Abdominal Hollowing, Core / Spine Stabilization, and Low Back Pain

This study explains a lot with regards to differential, and failure to differentiate exercise outcomes in people with low back pain.

Effects of abdominal stabilization maneuvers on the control of spine motion and stability against sudden trunk perturbations. J Electromyogr Kinesiol. 2007 Oct;17(5):556-67. Vera-Garcia FJ1, Elvira JL, Brown SH, McGill SM.

Abstract
Much discussion exists about which is the most effective technique to improve spine stability. The purpose of this study was to evaluate the effectiveness of abdominal bracing and abdominal hollowing maneuvers to control spine motion and stability against rapid perturbations. Eleven healthy males were posteriorly loaded in different experimental conditions: resting with no knowledge of the perturbation timing; performing each of the stabilization maneuvers at 10%, 15% and 20% of internal oblique maximum voluntary contraction with no knowledge of the perturbation timing; and naturally coactivating the trunk muscles when perturbation timing was known. An EMG biofeedback system was used to control the pattern and intensity of abdominal coactivation. The muscular preactivation of seven trunk muscles (bilaterally registered), the applied force, and the torso muscular and kinematic responses to loading were measured; and the spine stability and compression were modeled. The hollowing maneuver was not effective for reducing the kinematic response to sudden perturbation. On the contrary, the bracing maneuver fostered torso cocontraction, reduced lumbar displacement, and increased trunk stability, but at the cost of increasing spinal compression. When the timing of the perturbation was known, the participants were able to stabilize the trunk while imposing smaller spine compressive loads.

My comments:

One of the keys to good outcomes with low back pain patients is being able to sort through the research with regards to what is meaningful and what isn’t. When I think of spine stabilization I think of doing exercises in which my core musculature acts to keep my spine in a neutral position whether that exercise is a standing cable press or row, plank, squat, or deadlift. However in a number of (and probably most) research studies, spine or core stabilization exercise has come to mean isolation of the transverse abdominus muscle though abdominal hollowing, with some efforts to isolate the multifidus muscle for good measure. However when I was competing in Olympic weightlifting, none of us, EVER, made any such effort. We just lifted heavy keeping our chest out and our back straight (by straight we meant neutral) and lifted as hard as we could with no conscious effort regarding the contraction of any specific muscles.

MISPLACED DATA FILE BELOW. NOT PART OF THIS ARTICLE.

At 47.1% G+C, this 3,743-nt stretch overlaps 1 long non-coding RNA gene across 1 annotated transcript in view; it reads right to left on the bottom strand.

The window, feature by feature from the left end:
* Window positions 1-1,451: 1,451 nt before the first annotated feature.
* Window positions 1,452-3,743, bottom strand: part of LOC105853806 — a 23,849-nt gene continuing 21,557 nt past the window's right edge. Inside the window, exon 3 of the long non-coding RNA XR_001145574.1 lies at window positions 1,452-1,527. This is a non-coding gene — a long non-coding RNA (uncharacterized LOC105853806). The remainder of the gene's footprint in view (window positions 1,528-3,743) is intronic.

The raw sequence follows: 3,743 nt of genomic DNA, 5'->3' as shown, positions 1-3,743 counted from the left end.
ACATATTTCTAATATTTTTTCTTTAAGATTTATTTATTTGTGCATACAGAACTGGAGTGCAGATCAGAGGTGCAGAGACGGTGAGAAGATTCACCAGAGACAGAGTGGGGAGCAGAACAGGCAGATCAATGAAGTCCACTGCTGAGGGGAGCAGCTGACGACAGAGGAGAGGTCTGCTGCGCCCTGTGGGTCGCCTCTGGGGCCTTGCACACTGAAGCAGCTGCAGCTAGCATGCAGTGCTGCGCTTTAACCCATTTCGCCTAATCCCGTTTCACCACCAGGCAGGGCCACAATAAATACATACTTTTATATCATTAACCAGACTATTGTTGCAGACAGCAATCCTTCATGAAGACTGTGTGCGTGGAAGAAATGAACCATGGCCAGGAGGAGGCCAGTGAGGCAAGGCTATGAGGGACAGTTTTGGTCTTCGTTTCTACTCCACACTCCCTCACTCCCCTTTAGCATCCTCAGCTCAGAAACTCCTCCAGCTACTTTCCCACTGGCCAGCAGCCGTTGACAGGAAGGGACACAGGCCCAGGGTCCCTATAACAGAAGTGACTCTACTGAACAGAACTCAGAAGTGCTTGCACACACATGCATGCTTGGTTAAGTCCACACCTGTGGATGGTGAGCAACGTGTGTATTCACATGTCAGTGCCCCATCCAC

What this study found was that efforts directed at abdominal hollowing had a near zero effect on the ability to stabilize the spine during an unexpected load, which was in contrast to simply bracing with all your muscles (as you would tighten them if you were about to be punched in the abdomen). As a former weightlifter, I thought Stuart McGill belabored his point a bit in his book. However as I review older and newer research regarding physical therapy treatments for low back pain, study after study still makes use of abdominal hollowing, calling it “spine stabilization” and “core stabilization,” and wonders why it does not work better than “general exercise.”  Often the “general exercise” groups are doing a great amount of genuine stabilization of the spine by holding the core rigid without any attention directed at isolating any particular muscle.

Thanks for reading my blog. If you have any questions or comments (even hostile ones) please don’t hesitate to ask/share. If you’re reading one of my older blogs, perhaps unrelated to neck or back pain, and it helps you, please remember Spinal Flow Yoga for you or someone you know in the future.


Chad Reilly is a Physical Therapist, obtaining his Master’s in Physical Therapy from Northern Arizona University. He graduated Summa Cum Laude with a B.S. Exercise Science also from NAU. He is a Certified Strength and Conditioning Specialist, and holds a USA Weightlifting Club Coach Certification as well as a NASM Personal Training Certificate. Chad completed his Yoga Teacher Training at Sampoorna Yoga in Goa, India.

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Hello! Thanks for checking out Spinal Flow Yoga®!

This is one of my older “legacy” blogs from my prior physical therapy site. If the information you find here seems only moderately related, or a bit technical for yoga, it’s because I wrote it with a different, but still overlapping, audience in mind. However, I think each blog does showcase my thought processes and research base, both of which very much influenced what evolved into Spinal Flow Yoga®.

Further, given that spine pain has long been a favorite topic of mine, much of the content within these older blogs will be directly relevant to Spinal Flow® even if at times I criticized yoga. In fact, that’s why I created Spinal Flow Yoga®, to correct what were, and still are, many physical problems in modern yoga sequences. Time permitting, I may revisit some of my favorites blogs add some content relating them to newer Spinal Flow® concepts that aim to cure neck and back pain as well as improve overall health and fitness from the comfort of your own home without the need for equipment. Hopefully that will make more sense out of why this blog is here. And if you have neck or back pain, you're in luck. Before you needed a gym to utilize my methods, but I've been working hard, gearing it towards home training, and efficiency and effectiveness have been remarkable. Hit the button to learn more about SC5 and SF5, my 5-minute flows, both of which I'm very proud of.